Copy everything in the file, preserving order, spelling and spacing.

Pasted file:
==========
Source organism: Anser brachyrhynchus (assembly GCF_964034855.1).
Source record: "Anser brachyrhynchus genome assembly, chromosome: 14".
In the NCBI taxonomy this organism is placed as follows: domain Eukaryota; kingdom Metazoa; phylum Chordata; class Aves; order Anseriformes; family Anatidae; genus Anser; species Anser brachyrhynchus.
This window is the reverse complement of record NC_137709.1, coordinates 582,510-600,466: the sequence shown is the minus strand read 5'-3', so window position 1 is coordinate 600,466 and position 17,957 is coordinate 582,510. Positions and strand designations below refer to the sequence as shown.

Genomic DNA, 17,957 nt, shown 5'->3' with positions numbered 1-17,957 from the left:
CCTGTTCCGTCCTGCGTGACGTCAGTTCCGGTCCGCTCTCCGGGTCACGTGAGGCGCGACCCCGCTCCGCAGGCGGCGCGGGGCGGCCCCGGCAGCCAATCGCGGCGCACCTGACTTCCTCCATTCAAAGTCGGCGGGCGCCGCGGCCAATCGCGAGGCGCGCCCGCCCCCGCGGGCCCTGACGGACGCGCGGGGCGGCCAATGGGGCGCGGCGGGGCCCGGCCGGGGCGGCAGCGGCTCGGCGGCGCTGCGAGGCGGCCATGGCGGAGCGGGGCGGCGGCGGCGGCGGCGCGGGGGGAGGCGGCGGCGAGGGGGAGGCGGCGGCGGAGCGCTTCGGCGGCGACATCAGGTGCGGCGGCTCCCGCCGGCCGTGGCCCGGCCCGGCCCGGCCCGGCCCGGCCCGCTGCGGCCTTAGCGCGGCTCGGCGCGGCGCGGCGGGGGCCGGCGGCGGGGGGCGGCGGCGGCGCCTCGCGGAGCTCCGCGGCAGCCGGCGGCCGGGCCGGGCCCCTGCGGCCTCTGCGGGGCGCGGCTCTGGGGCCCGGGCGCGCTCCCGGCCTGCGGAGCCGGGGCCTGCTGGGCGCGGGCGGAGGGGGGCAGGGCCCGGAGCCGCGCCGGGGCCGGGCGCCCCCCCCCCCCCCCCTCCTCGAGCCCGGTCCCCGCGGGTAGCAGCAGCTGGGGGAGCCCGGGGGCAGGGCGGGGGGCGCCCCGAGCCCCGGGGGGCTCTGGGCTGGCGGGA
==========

Source organism: Anser brachyrhynchus (assembly GCF_964034855.1).
Source record: "Anser brachyrhynchus genome assembly, chromosome: 14".
In the NCBI taxonomy this organism is placed as follows: domain Eukaryota; kingdom Metazoa; phylum Chordata; class Aves; order Anseriformes; family Anatidae; genus Anser; species Anser brachyrhynchus.
This window is the reverse complement of record NC_137709.1, coordinates 582,510-600,466: the sequence shown is the minus strand read 5'-3', so window position 1 is coordinate 600,466 and position 17,957 is coordinate 582,510. Positions and strand designations below refer to the sequence as shown.

Genomic DNA, 17,957 nt, shown 5'->3' with positions numbered 1-17,957 from the left:
CCTGTTCCGTCCTGCGTGACGTCAGTTCCGGTCCGCTCTCCGGGTCACGTGAGGCGCGACCCCGCTCCGCAGGCGGCGCGGGGCGGCCCCGGCAGCCAATCGCGGCGCACCTGACTTCCTCCATTCAAAGTCGGCGGGCGCCGCGGCCAATCGCGAGGCGCGCCCGCCCCCGCGGGCCCTGACGGACGCGCGGGGCGGCCAATGGGGCGCGGCGGGGCCCGGCCGGGGCGGCAGCGGCTCGGCGGCGCTGCGAGGCGGCCATGGCGGAGCGGGGCGGCGGCGGCGGCGGCGCGGGGGGAGGCGGCGGCGAGGGGGAGGCGGCGGCGGAGCGCTTCGGCGGCGACATCAGGTGCGGCGGCTCCCGCCGGCCGTGGCCCGGCCCGGCCCGGCCCGGCCCGGCCCGCTGCGGCCTTAGCGCGGCTCGGCGCGGCGCGGCGGGGGCCGGCGGCGGGGGGCGGCGGCGGCGCCTCGCGGAGCTCCGCGGCAGCCGGCGGCCGGGCCGGGCCCCTGCGGCCTCTGCGGGGCGCGGCTCTGGGGCCCGGGCGCGCTCCCGGCCTGCGGAGCCGGGGCCTGCTGGGCGCGGGCGGAGGGGGGCAGGGCCCGGAGCCGCGCCGGGGCCGGGCGCCCCCCCCCCCCCCCCTCCTCGAGCCCGGTCCCCGCGGGTAGCAGCAGCTGGGGGAGCCCGGGGGCAGGGCGGGGGGCGCCCCGAGCCCCGGGGGGCTCTGGGCTGGCGGGA